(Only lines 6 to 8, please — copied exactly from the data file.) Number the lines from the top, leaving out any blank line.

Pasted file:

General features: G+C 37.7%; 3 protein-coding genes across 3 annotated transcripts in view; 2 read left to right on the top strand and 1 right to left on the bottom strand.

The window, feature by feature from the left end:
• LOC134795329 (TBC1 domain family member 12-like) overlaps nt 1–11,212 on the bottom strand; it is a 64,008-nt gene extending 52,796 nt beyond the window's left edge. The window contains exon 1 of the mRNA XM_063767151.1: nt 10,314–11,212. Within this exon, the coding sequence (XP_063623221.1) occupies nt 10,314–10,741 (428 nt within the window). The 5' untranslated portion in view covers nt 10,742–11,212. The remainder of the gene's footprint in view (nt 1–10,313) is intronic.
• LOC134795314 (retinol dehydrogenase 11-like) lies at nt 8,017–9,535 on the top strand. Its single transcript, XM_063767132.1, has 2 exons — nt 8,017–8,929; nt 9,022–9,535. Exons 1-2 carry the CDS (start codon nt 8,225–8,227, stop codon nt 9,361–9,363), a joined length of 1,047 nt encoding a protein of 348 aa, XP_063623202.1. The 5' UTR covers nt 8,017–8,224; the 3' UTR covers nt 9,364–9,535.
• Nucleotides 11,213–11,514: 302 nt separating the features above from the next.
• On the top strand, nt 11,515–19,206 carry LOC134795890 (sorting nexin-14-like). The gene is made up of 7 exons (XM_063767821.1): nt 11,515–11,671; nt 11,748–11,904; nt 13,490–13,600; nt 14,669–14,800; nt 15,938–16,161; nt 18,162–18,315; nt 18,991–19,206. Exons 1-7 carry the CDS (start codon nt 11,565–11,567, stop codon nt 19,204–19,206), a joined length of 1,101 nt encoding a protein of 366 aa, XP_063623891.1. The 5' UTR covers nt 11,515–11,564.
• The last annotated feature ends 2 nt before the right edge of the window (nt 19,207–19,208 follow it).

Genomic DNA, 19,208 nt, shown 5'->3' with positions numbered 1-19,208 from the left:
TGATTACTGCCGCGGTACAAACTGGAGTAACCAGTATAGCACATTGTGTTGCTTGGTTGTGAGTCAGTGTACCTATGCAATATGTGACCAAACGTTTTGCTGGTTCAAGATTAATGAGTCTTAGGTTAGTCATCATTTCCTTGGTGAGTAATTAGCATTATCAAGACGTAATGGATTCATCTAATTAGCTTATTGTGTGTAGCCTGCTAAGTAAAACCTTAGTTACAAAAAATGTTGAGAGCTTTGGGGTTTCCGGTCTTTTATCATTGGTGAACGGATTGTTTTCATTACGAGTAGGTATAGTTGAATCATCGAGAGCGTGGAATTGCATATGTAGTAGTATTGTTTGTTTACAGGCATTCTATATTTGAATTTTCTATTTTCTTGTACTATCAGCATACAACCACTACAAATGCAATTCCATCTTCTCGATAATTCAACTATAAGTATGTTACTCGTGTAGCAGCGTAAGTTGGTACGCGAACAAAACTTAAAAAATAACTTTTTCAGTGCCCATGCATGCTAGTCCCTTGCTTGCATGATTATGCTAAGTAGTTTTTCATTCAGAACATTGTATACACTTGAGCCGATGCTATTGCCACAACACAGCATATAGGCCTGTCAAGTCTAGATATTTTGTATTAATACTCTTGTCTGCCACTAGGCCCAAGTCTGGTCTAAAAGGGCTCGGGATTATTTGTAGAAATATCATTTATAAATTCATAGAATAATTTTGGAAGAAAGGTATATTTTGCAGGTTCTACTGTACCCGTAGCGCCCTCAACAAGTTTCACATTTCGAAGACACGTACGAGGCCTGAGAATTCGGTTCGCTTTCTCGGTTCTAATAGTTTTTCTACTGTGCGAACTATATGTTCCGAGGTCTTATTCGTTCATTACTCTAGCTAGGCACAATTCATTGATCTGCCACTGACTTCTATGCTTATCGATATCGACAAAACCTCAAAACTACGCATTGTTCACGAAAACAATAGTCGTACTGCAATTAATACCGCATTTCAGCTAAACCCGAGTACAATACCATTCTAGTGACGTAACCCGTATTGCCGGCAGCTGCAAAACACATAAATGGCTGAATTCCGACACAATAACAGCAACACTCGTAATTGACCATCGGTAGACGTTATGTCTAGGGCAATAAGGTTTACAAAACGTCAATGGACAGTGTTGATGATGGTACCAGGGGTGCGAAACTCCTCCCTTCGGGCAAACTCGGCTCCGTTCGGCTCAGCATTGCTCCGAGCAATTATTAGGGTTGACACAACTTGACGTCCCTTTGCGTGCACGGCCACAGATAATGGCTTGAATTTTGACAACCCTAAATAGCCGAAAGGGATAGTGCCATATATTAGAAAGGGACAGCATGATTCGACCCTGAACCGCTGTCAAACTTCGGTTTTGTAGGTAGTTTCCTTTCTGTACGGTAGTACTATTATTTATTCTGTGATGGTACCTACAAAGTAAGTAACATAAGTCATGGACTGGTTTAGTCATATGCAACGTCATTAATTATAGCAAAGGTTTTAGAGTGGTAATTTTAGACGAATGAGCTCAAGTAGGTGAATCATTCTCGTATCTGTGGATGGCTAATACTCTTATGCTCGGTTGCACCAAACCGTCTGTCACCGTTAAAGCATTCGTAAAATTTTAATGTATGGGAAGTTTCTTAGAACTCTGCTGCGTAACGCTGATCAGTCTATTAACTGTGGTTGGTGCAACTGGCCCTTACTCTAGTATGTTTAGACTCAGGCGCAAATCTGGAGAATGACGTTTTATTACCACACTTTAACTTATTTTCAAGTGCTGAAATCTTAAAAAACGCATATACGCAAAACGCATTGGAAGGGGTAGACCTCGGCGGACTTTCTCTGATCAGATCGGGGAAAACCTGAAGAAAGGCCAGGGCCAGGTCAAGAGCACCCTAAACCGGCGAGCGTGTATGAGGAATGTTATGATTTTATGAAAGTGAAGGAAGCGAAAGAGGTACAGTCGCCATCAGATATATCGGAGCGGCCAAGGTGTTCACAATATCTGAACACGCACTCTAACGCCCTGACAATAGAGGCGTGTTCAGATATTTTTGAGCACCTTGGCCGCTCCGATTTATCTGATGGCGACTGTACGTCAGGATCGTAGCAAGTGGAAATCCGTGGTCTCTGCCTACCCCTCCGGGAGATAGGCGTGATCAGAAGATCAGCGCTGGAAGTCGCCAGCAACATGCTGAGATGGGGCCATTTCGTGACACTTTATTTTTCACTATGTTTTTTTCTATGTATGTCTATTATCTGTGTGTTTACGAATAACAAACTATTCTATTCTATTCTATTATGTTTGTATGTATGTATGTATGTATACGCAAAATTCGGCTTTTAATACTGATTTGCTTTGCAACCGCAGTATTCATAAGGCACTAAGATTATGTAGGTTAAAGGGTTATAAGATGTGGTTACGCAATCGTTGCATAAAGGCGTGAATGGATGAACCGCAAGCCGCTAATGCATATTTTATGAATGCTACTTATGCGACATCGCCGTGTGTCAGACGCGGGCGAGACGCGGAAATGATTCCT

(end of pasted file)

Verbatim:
• On the top strand, nt 11,515–19,206 carry LOC134795890 (sorting nexin-14-like). The gene is made up of 7 exons (XM_063767821.1): nt 11,515–11,671; nt 11,748–11,904; nt 13,490–13,600; nt 14,669–14,800; nt 15,938–16,161; nt 18,162–18,315; nt 18,991–19,206. Exons 1-7 carry the CDS (start codon nt 11,565–11,567, stop codon nt 19,204–19,206), a joined length of 1,101 nt encoding a protein of 366 aa, XP_063623891.1. The 5' UTR covers nt 11,515–11,564.
• The last annotated feature ends 2 nt before the right edge of the window (nt 19,207–19,208 follow it).

Genomic DNA, 19,208 nt, shown 5'->3' with positions numbered 1-19,208 from the left: